Prenuptial Agreements

27-October-2015 Family Law By Simone Green

Prenuptials and Agreements for Property and Maintenance

Planning to marry or move in? Separating and have joint property? Changes in your marital situations often require new financial arrangements. Prenuptial
agreements, often called a prenup, are an increasingly common method to clarify a couple’s intention in regard to their property and finances. While
the media often focuses on the prenuptial agreement of a celebrity, they are now more accepted as a practical and legally binding way of recognising
the different roles played by partners. Prenuptials can help identify what each person is bringing into the relationship.

Many factors have helped increase the popularity of prenups. These include people marrying later (so having more assets), higher divorce rates, remarrying
after divorces and both partners having careers and income. A similar arrangement, not based on a marriage, was until 2009 called a cohabitation agreement*.
This was often used by defacto couples.

Property agreements can be made at any time. However, after a divorce has been obtained, a limitation period of one year applies during which you can apply
for property settlement orders from the court. In deciding upon a fair division of property, the court will consider both financial and non-financial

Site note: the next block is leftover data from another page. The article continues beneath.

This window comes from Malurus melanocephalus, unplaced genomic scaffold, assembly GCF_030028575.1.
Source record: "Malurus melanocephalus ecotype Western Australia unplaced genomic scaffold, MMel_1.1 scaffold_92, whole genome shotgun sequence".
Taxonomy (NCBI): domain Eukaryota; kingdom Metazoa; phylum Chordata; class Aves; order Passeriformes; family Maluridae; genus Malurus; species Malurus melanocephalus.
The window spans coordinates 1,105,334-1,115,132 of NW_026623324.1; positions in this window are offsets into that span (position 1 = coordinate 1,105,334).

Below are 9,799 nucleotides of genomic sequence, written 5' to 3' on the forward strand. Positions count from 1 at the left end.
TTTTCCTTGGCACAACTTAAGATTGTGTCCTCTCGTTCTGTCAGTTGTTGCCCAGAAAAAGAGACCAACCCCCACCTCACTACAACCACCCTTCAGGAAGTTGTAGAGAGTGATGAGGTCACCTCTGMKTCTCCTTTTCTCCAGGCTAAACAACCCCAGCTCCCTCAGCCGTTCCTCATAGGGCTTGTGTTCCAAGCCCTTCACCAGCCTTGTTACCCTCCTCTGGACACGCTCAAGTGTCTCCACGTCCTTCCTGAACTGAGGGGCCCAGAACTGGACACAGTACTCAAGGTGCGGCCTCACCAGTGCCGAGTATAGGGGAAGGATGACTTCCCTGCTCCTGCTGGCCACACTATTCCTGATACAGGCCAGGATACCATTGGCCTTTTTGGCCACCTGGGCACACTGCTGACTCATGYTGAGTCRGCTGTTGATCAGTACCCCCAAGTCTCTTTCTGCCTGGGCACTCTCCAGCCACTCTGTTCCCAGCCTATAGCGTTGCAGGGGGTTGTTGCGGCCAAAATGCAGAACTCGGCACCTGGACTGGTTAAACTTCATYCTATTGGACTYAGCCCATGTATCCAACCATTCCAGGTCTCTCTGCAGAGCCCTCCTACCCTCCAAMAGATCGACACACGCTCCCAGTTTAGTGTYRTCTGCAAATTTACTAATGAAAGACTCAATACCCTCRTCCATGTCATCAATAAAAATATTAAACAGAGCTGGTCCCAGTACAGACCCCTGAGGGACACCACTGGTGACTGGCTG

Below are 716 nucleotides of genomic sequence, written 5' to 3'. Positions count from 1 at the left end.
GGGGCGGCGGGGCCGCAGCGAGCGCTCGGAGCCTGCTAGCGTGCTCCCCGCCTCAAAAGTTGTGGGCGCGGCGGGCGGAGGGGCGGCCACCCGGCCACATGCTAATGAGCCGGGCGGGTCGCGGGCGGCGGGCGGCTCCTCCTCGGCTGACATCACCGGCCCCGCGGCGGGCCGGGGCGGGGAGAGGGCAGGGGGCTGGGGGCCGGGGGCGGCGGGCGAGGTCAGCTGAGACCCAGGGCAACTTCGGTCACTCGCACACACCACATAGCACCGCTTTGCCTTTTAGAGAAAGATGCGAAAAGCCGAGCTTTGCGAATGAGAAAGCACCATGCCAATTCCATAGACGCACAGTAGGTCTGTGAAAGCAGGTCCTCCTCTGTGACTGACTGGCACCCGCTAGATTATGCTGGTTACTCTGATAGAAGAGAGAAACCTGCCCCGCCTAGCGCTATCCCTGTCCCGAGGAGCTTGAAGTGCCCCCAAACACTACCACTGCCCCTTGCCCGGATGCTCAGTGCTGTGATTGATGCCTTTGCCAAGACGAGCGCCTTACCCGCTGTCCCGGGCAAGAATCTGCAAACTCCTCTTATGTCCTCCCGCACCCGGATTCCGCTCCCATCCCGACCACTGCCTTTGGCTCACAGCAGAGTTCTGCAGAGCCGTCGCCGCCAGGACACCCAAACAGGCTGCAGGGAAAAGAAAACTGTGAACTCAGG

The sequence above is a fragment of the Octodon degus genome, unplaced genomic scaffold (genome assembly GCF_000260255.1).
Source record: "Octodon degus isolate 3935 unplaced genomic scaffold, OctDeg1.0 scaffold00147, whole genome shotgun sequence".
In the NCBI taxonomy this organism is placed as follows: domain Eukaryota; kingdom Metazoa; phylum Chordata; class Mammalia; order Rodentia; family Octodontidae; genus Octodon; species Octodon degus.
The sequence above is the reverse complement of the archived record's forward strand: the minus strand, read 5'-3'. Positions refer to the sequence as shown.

factors, and the spouses’ respective contributions to the family.

What makes a Prenuptial Agreement legal in Australia?

In order for agreements, including prenuptials, to be legally binding in Australia, the Family Law Act requires that they are signed by each person. Plus
each person must have received independent legal and financial advice before signing.

Prenuptials should be seen a bit like legal wills or life insurance. They are a practical way of planning ahead for circumstances that many people may
prefer not to discuss. Failure to address issues like a will or life insurance can cause more pain than avoiding them.

Streeterlaw Sydney’s specialist conveyancing expertise, combined with our experience in advising on likely outcomes, helps ensure you receive an efficient
finalisation of your property matters. We are also able to prepare binding financial agreements.

Explore Streeterlaw Sydney Lawyers blogsite for marriage and divorce advice, family law and understanding your relationship rights.

Cohabitation Agreements

*The term ‘cohabitation agreement’ was the name which applied to a de facto agreement under the previous Property (Relationships) Act 1984. This was the
NSW legislation that regulated the co-habitation agreements before they were joined into the Family Law Act effective 1st March 2009.

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